The Syrian civil war will soon hit its two-year mark, and deaths in the opposition fight against tyrant president Bashar Al-Assad have passed 45,000. While Russian friendship with Syria precludes any U.S./NATO intervention in Syria such as in Libya, the U.S. has nevertheless been working to undermine Assad and help the opposition.
In December, the U.S. recognized the Syrian Opposition Council (SOC) as the legitimate government in Syria. That came after the State Department had worked most of the year to ensure that the "opposition" defined elements both within and without Syria, not just a select few monied Syrian expatriates living outside the country.
The American diplomatic recognition gives the SOC the legitimacy to carry on the fight. While the U.S. is not supplying the opposition with arms, the recognition allows more pinpointed diplomatic help and civilian relief.
2. Ambassador Killed In Benghazi Attack
On September 11, the 11th anniversary of the 9/11 attacks on the U.S., a crowd of Islamists attacked the U.S. consulate in Benghazi, Libya, ultimately killing U.S. Ambassador to Libya Chris Stevens and three other foreign service personnel. Certainly a tragedy, the incident became a political lightning rod at home.
Originally thought to be an offshoot of Muslim anger over an American-produced anti-Muslim video, the attack was later revealed to be a premeditated assault staged under cover of the video riots. Republican presidential contender Mitt Romney accused Obama and his administration of trying to cover up the actual facts of the attack. Even after Obama won reelection, Republicans pilloried U.N. Ambassador Susan Rice -- his potential nominee for secretary of state in his second term -- for giving bad information immediately following the attack (even though the CIA admitted giving Rice approved "talking points" for her interviews).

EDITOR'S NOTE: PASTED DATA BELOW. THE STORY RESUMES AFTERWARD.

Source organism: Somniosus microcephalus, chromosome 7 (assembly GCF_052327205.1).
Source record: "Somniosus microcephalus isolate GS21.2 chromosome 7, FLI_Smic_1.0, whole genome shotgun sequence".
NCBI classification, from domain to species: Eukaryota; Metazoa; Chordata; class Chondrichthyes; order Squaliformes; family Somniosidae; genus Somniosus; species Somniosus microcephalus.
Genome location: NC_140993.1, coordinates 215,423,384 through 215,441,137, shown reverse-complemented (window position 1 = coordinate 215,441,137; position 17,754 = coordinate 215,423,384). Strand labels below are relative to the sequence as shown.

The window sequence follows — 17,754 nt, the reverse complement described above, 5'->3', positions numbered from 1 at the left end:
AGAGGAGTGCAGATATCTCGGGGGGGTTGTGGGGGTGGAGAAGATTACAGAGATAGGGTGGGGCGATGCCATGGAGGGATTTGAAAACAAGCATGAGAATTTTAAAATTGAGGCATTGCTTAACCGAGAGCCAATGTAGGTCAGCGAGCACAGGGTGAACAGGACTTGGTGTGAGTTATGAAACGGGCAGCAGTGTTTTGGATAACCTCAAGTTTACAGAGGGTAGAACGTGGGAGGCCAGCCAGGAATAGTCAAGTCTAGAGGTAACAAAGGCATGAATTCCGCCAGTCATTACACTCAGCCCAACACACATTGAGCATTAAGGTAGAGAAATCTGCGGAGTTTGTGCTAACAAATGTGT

Finally, an internal State Department investigation revealed that the incident was in part due to failed security methods at high levels in the State Department. That, however, will be for someone other than Hillary Clinton to worry about.
Which brings us indirectly to Number One.
1. Obama Re-elected
Barack Obama's reelection to the presidency on November 6 means that his globalized view of U.S. foreign policy will continue for another four years. Romney had tried to cast Obama as an apologist for the United States, but he offered no real foreign policies of his own. In the presidential debate centering on foreign policy, Obama undeniably trounced Romney.
The fact that there will be no transition of administrations means that nations around the world, whether they are allied with the U.S., don't have to guess what's coming next. The renewed Asia Pacific emphasis will continue, and American-led sanctions against Syria and Iran can continue to bear fruit.
Plus, even though Clinton indicated last year that she would stay on as secretary of state in a second Obama term, his reelection ensures continuity at the state department. Last week Obama nominated Massachusetts Senator John Kerry (after Rice withdrew her name from consideration) to be his next secretary of state. Kerry is a foreign policy expert, who has been head of the Senate Foreign Relations Committee. Obama said Kerry won't need any on-the-job training, so there won't be any transitional bump.
Whether next year, like last, is a continuation of many ongoing diplomatic issues -- well, only 2013 can reveal that.